Of course these sentimental/sad thoughts did not stop me from taking in the local color, which was very autumn-hued, and it’s always comforting to look at beautiful old houses, which have seen worse than this (maybe?)

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pumpkin-market-fest-york

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pumpkin-emerson-wilcox-house-york

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york-reenactors-old-gaol

York Village Pumpkin Patch and Marketfest this weekend, and some of the open houses of Museums of Old York:  Jefferds’ Tavern (c. 1750), the Emerson-Wilcox House (exterior and interior, c. 1742) and some militiamen in front of the Old Gaol (c. 1720). Below:  a bit further out: Hancock’s Warehouse on the River, a favorite house on Pine Hill Road heading towards Ogunquit, the McIntire Garrison (c. 1707) on Route 91, and two Historic New England properties, the beautiful Hamilton House (c. 1785)  and Sarah Orne Jewett  (c. 1774) House, both in South Berwick.

pumpkins-house

pumpkin-garrison-york

pumpkin-shed

pumpkins-hamilton-house-south-berwick

pumpkins-jewett-house


High Street

Generally the “High Street” of a city or town is a main street but this is not the case with Salem’s High Street which was named, I think, because it was literally a relatively high street which looked down towards Salem Harbor. It’s a short cut-through street today, and offers an instructive perspective on Salem’s architectural developments as seventeenth, eighteenth, nineteenth and twentieth-century structures line its sidewalks. There are several really nice Georgian houses, a few Federal houses, and the first-period Gedney House, which is maintained by Historic New England as a study house. High Street was spared the obliteration by development of its neighboring street to the north, Gedney, and the obliteration by fire of its parallel street to the south, Endicott, though you can definitely see that the Great Salem Fire of 1914 cut a swath through its eastern end. Most of the street is remarkably preserved, even though in some cases it is through the fortification of asbestos siding. Unfortunately I only have a shallow understanding of the social history of High Street, but enough to know that it was the center of Salem’s African-American community in the earlier part of the nineteenth century and part of its Italian-American neighborhood a century later. That chatty diarist of the earlier era, the Reverend William Bentley, recalled an 1816 visit to “the square laying between Mill Street, High St., the Pickering Hill burying ground & the Mill Pond vulg[arly] called Roast Meat Hill. It was a mere pasture when I came to Salem. There is now a Twine factory & about 100 huts and houses for Blacks from the most decent to the most humble appearance.” (Bentley, vol 4, pp. 382-383). Less than a century later Salem’s Italian-American community built their own Catholic Church at the foot of High Street, St. Mary’s, which was closed by the Archdiocese of Boston in 2003 (you can see some of its beautiful interior here).

High Street looking up

High Street 1874 Atlas

High Street 10

Looking “up” High Street, the neighborhood in the 1874 Salem Atlas, #10, one of three Georgian Colonial houses on the street.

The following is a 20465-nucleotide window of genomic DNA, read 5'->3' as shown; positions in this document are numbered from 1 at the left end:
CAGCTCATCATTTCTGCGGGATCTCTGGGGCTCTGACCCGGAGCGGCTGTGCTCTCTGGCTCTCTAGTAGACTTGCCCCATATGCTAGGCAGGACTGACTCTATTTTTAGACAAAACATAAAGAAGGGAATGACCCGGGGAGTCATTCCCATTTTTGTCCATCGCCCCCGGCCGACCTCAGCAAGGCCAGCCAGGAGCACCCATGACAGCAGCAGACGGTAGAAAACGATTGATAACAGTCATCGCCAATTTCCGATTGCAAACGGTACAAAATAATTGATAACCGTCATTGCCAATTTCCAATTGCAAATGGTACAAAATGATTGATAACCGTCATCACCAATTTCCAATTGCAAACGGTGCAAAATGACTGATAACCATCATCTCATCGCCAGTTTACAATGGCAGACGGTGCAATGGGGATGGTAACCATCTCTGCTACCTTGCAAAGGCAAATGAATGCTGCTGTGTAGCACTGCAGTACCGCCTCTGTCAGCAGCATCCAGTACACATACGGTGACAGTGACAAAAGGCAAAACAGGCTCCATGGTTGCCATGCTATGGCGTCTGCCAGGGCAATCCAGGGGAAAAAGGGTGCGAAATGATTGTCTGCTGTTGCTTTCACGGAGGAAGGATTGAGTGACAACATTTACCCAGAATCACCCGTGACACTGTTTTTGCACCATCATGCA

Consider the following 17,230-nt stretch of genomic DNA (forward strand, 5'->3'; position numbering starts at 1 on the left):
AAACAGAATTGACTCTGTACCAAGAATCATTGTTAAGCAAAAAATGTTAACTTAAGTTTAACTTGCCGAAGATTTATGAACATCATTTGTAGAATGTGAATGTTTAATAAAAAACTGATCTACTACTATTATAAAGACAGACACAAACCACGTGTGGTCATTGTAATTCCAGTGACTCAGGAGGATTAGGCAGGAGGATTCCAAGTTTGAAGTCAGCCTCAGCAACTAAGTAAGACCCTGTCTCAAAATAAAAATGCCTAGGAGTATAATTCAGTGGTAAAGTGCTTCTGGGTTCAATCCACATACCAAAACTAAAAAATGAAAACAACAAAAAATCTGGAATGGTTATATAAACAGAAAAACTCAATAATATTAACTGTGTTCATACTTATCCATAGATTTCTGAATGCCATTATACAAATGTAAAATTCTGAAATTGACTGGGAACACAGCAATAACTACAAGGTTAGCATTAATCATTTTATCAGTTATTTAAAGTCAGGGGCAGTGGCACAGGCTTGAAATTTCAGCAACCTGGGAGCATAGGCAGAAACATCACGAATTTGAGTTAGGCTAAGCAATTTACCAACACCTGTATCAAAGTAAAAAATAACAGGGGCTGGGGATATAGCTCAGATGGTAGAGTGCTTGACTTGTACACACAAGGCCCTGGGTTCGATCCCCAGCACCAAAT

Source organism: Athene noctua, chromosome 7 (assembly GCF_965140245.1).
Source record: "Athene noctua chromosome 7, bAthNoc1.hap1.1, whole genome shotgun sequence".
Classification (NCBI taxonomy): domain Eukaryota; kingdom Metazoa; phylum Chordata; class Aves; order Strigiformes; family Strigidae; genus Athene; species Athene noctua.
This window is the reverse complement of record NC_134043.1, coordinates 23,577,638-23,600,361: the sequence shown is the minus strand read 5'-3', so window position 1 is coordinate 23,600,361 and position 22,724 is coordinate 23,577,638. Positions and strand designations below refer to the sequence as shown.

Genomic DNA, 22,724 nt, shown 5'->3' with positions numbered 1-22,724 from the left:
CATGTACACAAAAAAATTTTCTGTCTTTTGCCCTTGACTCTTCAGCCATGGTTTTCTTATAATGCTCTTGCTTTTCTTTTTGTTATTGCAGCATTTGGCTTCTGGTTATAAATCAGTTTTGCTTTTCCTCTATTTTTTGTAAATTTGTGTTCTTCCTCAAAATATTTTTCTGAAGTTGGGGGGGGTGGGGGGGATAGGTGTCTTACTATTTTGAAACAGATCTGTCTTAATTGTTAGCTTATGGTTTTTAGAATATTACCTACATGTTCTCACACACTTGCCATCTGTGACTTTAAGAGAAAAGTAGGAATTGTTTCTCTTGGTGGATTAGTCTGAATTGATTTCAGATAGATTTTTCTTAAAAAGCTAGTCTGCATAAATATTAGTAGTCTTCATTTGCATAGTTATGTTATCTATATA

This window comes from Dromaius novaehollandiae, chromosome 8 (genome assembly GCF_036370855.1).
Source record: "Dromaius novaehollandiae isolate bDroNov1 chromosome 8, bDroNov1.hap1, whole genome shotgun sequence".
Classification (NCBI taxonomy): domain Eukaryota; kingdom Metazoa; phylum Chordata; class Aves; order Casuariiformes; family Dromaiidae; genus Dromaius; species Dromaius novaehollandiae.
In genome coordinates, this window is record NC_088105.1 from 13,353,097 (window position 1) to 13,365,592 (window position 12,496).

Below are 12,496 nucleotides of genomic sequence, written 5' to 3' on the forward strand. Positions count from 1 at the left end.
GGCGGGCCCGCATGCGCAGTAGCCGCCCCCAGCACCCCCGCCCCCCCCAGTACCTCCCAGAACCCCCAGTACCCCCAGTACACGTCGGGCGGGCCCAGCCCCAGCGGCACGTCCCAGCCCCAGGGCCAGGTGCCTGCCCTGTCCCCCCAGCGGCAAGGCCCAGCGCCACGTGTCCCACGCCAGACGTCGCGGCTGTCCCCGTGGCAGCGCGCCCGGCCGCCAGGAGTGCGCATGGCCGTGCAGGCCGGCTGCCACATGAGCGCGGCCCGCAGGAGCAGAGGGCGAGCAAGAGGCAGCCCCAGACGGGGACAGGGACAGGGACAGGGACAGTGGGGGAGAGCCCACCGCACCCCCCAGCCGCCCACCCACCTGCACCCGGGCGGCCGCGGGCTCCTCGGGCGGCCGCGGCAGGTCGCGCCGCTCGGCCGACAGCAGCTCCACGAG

There are several interesting houses on High Street but I suppose the most “notable” are the aforementioned Gedney House (1665), the neighboring Benjamin Cox House (1775), and the William Fabens House (1804). If you check out the Gedney materials at the Historic New England website (which includes the 1912 photograph of the house below) you can see a gallery of wallpaper samples taken from the house, including a fragment of my favorite “tumbling blocks”. The Cox House was acquired at the same time (1967) as the Gedney by Historic New England (then SPNEA) for use as an overseer’s house and extended to the rear for that purpose. The Fabens house is one of the most unusual in Salem: it has brick sides, each with its own entrance, and a stuccoed front facade—I’m assuming the latter is a legacy of the Great Salem Fire, which passed so close to the street.Not so renown, but impressive nonetheless, is the circa 1820 house at #16, which has been stripped of its Victorian embellishments to reveal a more streamlined Federal facade.

High Street Gedney Facade

High Street Pan

Gedney House 1912 Historic New England

High Street Cox House

High Street Cox House Side View

High Street Fabens

High Street plaque

High Street no 16 collage

Historic New England’s Gedney and Cox Houses; one of the side entrances of the William Fabens House; No. 16 High Street in the 1970s and today.


What would Ada think?

In honor of tomorrow’s symposium, Mightier than a Wrecking Ball: How Ada Louise Huxtable Saved Salem, jointly sponsored by Historic Salem, Inc., the Peabody Essex Museum, and Historic New England, I thought I would ask and consider what Ms. Huxtable (1921-2013) might have thought about the emerging streetscape of Salem in 2015, fifty years after her influential New York Times article “saved” Salem from the destruction of 100+ historic buildings and a four-lane highway running down its center in the guise of “urban renewal” in the fall of 1965. I think she would have abhorred the big glass-and-faux-brick boxes looming on our horizon both literally (now) and digitally (proposals for the future), but I don’t really know. She was certainly not an exclusive preservationist: such a stance would have been impossible in her capacity as the architectural critic for the Times. She seems to have detested “Williamsburging” nearly as much as the emergence of “slab cities” and heralded preservation as a bulwark against thoughtless development with little historical or architectural integrity. In an effort to answer my own question, I browsed through many of her articles in the archives of the Times: this took some time, primarily because she is such an amazing writer. I wanted to restrict myself to skimming, but her sharp observations and critiques (Albert Speer would love the Kennedy Center) kept me reading. Certain words and phrases kept popping up as architectural attributes: art, identity, variety, and the integration of new construction and preservation, and others as outcomes to be avoided at all costs. In this category, I would place the phrase sterilized non-place, which appears in her 1974 follow-up article “How Salem Saved Itself from Urban Renewal”.

Ada 1974 NYT